Podocyte Rho GTPases: new therapeutic targets for Nephrotic Syndrome?

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Podocytes, or glomerular epithelial cells, form the final layer in the glomerular capillary wall of the kidney. Along with the glomerular basement membrane and glomerular endothelial cells, they make up the glomerular filtration barrier which allows the passage of water and small molecules and, in healthy individuals, prevents the passage of albumin and other key proteins. The podocyte is a specialised and terminally differentiated cell with a specific cell morphology that is largely dependent on a highly dynamic underlying cytoskeletal network and that is essential for maintaining glomerular function and integrity in healthy kidneys. The RhoGTPases (RhoA, Rac1 and Cdc42), which act as molecular switches that regulate actin dynamics, are known to play a crucial role in maintaining the cytoskeletal and molecular integrity of the podocyte foot processes in a dynamic manner. Recently, novel protein interaction networks that regulate the RhoGTPases in the podocyte and that are altered by disease have been discovered. This review will discuss these networks and their potential as novel therapeutic targets in nephrotic syndrome. It will also discuss the evidence that they are direct targets for (a) steroids, the first-line agents for the treatment of nephrotic syndrome, and (b) certain kinase inhibitors used in cancer treatment, leading to nephrotoxicity.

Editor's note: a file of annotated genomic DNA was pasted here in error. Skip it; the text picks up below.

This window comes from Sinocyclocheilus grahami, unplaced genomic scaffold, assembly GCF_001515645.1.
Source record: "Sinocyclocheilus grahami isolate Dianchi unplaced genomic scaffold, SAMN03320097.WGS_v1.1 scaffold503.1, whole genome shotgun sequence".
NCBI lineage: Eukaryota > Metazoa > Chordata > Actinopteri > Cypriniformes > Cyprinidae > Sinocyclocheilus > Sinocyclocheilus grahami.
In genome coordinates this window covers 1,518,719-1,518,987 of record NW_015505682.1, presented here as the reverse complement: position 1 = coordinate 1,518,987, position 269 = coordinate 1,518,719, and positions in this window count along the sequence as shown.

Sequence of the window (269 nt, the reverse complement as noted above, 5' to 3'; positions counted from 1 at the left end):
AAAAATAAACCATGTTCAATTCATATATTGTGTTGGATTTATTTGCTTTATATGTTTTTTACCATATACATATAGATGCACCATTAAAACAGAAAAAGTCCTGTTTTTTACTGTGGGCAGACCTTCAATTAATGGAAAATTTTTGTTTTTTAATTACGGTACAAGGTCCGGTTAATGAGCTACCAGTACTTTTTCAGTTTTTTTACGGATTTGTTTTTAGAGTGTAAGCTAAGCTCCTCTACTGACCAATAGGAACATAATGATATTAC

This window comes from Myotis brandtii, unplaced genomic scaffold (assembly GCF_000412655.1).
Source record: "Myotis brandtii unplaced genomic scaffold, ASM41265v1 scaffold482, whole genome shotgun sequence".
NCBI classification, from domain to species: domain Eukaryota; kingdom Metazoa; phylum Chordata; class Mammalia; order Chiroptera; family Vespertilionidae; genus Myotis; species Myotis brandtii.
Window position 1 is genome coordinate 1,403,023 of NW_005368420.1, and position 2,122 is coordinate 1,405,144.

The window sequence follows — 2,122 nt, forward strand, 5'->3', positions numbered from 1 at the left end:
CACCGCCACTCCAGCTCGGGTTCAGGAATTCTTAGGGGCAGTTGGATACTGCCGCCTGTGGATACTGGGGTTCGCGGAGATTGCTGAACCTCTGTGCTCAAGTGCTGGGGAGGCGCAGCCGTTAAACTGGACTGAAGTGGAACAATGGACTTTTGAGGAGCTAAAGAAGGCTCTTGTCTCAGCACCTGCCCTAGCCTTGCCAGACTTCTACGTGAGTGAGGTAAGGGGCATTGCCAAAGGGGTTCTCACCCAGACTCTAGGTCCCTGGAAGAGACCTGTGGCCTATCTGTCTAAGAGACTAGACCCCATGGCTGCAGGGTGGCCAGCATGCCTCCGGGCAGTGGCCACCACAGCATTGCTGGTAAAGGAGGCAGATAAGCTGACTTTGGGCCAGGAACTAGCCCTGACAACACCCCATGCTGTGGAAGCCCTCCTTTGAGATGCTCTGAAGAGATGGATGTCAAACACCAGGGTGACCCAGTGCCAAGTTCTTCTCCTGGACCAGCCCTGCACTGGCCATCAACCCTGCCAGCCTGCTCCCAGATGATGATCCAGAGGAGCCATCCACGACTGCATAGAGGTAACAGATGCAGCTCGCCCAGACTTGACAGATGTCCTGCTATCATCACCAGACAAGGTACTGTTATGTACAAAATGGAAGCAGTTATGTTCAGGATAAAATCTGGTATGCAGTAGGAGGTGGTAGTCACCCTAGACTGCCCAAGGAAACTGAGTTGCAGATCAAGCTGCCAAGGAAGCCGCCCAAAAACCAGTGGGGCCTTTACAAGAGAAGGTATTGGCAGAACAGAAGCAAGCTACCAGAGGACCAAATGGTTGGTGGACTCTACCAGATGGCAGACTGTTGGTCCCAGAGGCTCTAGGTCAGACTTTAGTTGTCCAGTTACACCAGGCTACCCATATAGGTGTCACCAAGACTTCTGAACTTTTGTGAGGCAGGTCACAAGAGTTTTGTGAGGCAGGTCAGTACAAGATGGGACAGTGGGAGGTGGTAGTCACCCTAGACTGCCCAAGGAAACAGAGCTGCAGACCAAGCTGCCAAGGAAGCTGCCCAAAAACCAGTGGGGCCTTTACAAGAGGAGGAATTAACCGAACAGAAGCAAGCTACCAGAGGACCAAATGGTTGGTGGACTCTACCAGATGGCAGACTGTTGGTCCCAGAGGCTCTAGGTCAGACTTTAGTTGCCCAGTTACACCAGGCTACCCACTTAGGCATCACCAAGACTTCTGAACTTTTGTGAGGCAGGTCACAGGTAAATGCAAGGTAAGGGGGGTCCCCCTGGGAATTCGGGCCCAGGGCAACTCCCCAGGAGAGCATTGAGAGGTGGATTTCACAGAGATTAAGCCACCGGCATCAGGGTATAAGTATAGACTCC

Original languageEnglish
Number of pages6
Publication statusPublished - 4 Nov 2019


  • Podocyte
  • RhoGTPases
  • Nephrotic Syndrome


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